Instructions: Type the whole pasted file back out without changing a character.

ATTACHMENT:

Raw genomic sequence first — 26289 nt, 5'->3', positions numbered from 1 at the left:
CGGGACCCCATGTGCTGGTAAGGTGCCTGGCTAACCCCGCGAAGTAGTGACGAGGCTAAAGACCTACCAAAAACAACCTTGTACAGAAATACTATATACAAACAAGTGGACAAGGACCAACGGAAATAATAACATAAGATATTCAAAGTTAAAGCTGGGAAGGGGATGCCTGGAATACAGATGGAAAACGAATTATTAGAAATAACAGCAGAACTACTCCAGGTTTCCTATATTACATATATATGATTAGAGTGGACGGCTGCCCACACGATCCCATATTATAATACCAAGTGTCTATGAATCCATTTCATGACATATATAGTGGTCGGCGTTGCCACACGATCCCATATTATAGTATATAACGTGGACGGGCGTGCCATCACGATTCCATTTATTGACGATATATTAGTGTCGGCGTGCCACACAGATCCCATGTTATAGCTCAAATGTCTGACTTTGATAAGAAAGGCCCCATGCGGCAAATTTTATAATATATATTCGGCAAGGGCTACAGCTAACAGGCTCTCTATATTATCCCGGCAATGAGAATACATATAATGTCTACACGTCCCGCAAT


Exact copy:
Raw genomic sequence first — 26289 nt, 5'->3', positions numbered from 1 at the left:
CGGGACCCCATGTGCTGGTAAGGTGCCTGGCTAACCCCGCGAAGTAGTGACGAGGCTAAAGACCTACCAAAAACAACCTTGTACAGAAATACTATATACAAACAAGTGGACAAGGACCAACGGAAATAATAACATAAGATATTCAAAGTTAAAGCTGGGAAGGGGATGCCTGGAATACAGATGGAAAACGAATTATTAGAAATAACAGCAGAACTACTCCAGGTTTCCTATATTACATATATATGATTAGAGTGGACGGCTGCCCACACGATCCCATATTATAATACCAAGTGTCTATGAATCCATTTCATGACATATATAGTGGTCGGCGTTGCCACACGATCCCATATTATAGTATATAACGTGGACGGGCGTGCCATCACGATTCCATTTATTGACGATATATTAGTGTCGGCGTGCCACACAGATCCCATGTTATAGCTCAAATGTCTGACTTTGATAAGAAAGGCCCCATGCGGCAAATTTTATAATATATATTCGGCAAGGGCTACAGCTAACAGGCTCTCTATATTATCCCGGCAATGAGAATACATATAATGTCTACACGTCCCGCAAT